Air pollution increases the risk of glaucoma. Living in an area polluted by air pollution increases the risk of developing a neurodegenerative eye disease that can even lead to blindness.
Living in an area polluted by air pollution is associated with an increased likelihood of glaucoma in the eyes, a neurodegenerative disease that can even lead to blindness.
This supports a new British scientific research – the first to make this correlation. Living in neighborhoods with higher particulate air pollution increases the risk of glaucoma by at least 6%.
What is the research shows
The researchers, led by Professor Paul Foster of the Institute of Ophthalmology at the University College London (UCL) and the Moorfields Ophthalmic Hospital, published the relevant data in the medical journal «Investigative Op 11» Investigative Op.
Their eye condition was correlated with concentrations of PM2.5 microparticles (less than two and a half million meters in diameter) in the area where they lived.
Those living in the most congested areas were found to be at least 6% more likely to develop glaucoma as well as to have a thinner retina lens – one of the changes typical of the disease progression.
“We have found another reason that air pollution should be a public health priority, as avoiding it can do good to eye health, in addition to other health problems,” said Dr. Foster from acuvue trueye. “Although we still cannot be sure that there is a cause-and-effect relationship, we will continue our research to confirm that air pollution actually causes glaucoma,” he added.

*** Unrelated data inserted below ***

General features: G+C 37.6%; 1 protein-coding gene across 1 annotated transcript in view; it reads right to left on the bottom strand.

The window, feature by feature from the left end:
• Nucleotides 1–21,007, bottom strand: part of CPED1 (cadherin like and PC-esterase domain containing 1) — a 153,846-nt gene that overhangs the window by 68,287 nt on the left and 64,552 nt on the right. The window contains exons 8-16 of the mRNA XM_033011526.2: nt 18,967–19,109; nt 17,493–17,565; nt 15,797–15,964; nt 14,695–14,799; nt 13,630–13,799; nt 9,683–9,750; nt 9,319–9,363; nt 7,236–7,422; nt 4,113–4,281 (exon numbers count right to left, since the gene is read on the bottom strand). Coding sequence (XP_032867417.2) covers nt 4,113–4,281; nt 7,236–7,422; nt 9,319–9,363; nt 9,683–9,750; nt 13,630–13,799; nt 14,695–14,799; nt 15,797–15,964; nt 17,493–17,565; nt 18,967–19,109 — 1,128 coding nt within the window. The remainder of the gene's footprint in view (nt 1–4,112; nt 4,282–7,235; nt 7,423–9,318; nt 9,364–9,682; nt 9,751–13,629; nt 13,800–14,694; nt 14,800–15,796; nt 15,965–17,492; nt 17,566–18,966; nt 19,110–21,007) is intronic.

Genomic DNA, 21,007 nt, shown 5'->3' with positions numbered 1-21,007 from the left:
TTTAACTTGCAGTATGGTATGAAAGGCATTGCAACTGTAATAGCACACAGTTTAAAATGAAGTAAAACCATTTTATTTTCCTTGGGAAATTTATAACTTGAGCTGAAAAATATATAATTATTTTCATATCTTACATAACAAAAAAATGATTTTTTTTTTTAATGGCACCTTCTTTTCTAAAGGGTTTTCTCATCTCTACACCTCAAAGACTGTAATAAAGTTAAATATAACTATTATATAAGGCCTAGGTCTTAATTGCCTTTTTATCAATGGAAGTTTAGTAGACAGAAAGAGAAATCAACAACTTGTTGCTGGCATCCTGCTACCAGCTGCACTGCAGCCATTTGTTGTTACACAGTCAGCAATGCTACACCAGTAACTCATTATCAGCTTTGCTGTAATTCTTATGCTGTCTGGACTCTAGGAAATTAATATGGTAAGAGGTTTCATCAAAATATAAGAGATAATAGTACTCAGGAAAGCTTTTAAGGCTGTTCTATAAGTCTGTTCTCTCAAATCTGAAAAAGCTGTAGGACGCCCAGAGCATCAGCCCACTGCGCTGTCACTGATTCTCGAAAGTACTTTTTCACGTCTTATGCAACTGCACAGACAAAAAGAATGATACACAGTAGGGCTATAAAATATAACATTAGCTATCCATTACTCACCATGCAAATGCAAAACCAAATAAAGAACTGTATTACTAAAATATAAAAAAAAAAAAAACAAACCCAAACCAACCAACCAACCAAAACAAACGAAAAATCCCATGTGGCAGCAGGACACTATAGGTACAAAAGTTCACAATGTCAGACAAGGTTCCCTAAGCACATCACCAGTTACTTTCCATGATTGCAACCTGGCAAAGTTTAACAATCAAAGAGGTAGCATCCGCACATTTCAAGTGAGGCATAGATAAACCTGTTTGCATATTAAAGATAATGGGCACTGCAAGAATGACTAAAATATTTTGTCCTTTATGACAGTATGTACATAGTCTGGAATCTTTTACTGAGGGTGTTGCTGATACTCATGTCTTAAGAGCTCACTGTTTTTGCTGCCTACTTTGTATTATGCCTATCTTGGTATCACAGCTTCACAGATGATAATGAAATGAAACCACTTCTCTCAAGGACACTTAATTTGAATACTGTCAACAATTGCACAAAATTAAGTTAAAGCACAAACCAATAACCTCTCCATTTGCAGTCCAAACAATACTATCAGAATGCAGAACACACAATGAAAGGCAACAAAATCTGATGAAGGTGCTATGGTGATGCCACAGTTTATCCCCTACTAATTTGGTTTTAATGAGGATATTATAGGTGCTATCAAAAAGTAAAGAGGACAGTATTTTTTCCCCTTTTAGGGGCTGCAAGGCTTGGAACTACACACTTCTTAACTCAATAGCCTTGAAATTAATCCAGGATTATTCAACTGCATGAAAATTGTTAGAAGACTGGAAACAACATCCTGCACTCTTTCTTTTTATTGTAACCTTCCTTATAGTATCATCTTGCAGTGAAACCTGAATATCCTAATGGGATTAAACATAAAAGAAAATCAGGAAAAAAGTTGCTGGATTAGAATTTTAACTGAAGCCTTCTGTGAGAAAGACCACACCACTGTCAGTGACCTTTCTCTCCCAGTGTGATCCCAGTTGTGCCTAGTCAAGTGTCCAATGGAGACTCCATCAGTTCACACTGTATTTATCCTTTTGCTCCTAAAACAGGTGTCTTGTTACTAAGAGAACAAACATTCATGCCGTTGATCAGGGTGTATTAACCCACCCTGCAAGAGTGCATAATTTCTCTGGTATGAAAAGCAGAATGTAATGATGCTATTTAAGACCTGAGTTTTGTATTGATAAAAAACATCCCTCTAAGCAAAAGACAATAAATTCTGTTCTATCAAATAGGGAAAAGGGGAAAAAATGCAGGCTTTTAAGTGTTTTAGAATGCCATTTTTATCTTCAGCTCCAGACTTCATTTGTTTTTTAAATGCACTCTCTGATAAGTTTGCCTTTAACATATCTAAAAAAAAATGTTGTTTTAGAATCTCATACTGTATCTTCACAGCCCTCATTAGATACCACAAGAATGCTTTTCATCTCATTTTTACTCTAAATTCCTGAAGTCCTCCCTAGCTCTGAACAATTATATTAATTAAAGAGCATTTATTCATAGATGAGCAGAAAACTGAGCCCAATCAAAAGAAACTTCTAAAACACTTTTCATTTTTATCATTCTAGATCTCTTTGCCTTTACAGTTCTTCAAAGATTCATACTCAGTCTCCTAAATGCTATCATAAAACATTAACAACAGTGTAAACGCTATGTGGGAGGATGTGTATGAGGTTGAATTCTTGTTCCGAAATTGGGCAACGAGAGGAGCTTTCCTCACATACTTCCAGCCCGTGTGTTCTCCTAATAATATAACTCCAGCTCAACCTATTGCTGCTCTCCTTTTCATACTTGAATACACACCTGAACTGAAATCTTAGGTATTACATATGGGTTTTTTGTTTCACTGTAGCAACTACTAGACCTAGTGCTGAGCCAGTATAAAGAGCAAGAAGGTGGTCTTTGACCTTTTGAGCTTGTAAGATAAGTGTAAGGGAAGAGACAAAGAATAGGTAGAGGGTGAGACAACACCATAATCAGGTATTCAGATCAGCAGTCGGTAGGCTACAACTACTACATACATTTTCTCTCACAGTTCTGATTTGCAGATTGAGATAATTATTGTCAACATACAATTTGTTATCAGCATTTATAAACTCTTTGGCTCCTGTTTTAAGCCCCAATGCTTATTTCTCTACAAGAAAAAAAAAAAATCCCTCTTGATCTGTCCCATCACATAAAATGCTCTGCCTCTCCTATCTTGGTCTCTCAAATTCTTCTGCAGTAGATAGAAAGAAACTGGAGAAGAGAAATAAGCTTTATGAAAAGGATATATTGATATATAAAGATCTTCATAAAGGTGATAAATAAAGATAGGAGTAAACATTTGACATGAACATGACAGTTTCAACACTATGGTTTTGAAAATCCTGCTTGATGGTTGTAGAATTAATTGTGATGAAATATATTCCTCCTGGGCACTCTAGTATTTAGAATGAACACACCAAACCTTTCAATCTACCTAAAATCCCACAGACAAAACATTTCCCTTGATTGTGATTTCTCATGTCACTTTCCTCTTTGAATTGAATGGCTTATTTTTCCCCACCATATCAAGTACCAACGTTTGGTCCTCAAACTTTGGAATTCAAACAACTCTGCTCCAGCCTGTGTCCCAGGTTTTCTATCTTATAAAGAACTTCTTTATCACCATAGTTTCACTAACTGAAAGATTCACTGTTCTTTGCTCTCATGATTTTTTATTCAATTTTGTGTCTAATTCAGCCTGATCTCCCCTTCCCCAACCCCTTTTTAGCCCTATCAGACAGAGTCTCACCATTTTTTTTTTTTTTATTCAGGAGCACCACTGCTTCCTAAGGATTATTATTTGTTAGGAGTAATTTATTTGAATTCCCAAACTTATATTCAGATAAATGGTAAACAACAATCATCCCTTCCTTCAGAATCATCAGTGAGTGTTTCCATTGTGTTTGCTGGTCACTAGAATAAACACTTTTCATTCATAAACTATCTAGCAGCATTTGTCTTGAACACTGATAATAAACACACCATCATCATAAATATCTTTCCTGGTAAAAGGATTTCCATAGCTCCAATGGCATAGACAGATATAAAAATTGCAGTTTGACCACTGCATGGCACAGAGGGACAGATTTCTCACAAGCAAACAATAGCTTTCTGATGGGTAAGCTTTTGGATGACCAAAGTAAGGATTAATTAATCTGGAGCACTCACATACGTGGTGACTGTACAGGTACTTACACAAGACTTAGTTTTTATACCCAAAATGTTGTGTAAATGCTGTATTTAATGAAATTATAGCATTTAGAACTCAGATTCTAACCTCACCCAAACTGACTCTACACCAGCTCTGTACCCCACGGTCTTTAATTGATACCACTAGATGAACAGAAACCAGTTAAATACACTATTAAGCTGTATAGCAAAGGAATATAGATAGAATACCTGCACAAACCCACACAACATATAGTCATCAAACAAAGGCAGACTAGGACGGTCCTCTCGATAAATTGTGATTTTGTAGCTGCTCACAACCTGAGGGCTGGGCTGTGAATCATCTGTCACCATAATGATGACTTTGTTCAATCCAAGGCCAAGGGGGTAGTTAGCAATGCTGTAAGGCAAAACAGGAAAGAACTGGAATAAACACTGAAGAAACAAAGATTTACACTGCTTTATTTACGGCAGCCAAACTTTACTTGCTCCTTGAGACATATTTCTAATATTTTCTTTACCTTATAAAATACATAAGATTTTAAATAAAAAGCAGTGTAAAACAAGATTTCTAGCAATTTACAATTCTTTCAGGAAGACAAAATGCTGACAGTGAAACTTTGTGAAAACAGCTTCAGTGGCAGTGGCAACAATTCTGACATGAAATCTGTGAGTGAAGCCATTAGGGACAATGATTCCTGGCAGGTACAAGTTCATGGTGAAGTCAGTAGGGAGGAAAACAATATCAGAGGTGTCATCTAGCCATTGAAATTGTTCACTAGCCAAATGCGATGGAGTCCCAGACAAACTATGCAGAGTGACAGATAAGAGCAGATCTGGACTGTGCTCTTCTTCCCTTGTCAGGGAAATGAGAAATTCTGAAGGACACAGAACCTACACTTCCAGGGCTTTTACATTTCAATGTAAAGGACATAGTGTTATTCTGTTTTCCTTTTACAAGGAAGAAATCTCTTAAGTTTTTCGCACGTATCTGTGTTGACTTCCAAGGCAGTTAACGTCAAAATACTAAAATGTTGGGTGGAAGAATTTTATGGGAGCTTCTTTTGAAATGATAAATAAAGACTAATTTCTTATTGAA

What is glaucoma
Glaucoma is the leading cause of irreversible vision loss worldwide, and more than 60 million people suffer from it.
It is usually due to an increase in pressure on the fluid in the eye, resulting in damage to the optic nerve that connects the eye to the brain.
Advanced age and genetic factors play a role in the development of glaucoma, and air pollution after new research may need to be added to them.
What is the role of air pollution?
Researchers believe it is likely that air pollution contributes to glaucoma, causing blood vessels to shrink, which also links pollution to cardiovascular problems. Another possible explanation is that the particles cause inflammation and have a direct toxic effect on the nervous system of the eye.
Previous studies have linked air pollution to cardiovascular and pulmonary diseases, as well as to neurodegenerative brains (Alzheimer’s, Parkinson’s) and to strokes.
An earlier study had found that urban residents are 50% more likely to develop glaucoma than those living in the countryside, which also raises the suspicion that air pollution, which is higher in cities, is involved in glaucoma.
Indeed, as Foster said, “since our study did not include indoor air pollution, nor in workplaces, the real impact could be even greater.”